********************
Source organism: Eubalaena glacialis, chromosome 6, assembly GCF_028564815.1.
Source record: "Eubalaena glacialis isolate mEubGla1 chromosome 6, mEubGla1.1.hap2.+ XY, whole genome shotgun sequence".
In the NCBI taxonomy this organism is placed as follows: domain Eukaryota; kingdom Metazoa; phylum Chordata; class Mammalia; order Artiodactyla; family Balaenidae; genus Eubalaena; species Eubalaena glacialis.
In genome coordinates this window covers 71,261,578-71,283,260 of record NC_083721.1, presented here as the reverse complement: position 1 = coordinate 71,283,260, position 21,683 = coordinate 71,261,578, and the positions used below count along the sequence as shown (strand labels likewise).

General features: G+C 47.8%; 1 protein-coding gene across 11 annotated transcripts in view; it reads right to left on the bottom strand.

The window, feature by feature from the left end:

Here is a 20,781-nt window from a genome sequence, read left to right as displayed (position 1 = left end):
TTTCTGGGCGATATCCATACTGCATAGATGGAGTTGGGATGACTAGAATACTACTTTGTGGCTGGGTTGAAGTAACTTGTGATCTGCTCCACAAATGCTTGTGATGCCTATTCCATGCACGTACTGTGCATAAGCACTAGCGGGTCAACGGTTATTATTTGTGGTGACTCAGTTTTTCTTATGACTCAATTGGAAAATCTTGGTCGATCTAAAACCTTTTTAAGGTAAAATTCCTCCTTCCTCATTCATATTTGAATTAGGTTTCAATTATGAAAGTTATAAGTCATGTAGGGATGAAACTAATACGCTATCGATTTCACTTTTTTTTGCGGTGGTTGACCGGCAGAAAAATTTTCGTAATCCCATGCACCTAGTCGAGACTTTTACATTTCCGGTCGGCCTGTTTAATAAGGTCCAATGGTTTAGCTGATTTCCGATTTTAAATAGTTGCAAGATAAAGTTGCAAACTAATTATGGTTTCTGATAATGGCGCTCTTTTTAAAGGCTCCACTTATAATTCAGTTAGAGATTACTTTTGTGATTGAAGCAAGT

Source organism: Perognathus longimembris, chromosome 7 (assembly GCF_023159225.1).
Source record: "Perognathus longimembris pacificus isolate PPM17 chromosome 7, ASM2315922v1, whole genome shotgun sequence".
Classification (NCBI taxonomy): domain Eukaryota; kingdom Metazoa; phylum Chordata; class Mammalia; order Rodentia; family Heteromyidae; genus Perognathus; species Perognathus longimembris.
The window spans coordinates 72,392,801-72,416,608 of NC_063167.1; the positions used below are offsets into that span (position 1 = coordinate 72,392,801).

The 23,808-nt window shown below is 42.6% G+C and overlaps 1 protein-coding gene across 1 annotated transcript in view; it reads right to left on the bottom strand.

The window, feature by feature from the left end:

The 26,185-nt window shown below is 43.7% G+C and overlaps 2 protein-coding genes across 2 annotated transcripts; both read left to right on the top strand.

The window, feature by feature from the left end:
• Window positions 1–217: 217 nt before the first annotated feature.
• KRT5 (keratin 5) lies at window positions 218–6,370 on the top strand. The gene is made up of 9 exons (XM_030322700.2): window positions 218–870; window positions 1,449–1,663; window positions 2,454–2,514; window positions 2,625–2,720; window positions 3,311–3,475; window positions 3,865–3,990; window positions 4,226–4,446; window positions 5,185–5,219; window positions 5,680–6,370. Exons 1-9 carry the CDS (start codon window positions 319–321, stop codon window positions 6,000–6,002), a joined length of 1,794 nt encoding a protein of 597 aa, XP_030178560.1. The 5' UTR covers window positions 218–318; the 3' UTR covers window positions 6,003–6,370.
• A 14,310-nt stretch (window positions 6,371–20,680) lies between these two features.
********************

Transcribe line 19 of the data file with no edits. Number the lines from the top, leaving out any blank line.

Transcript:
• A 14,310-nt stretch (window positions 6,371–20,680) lies between these two features.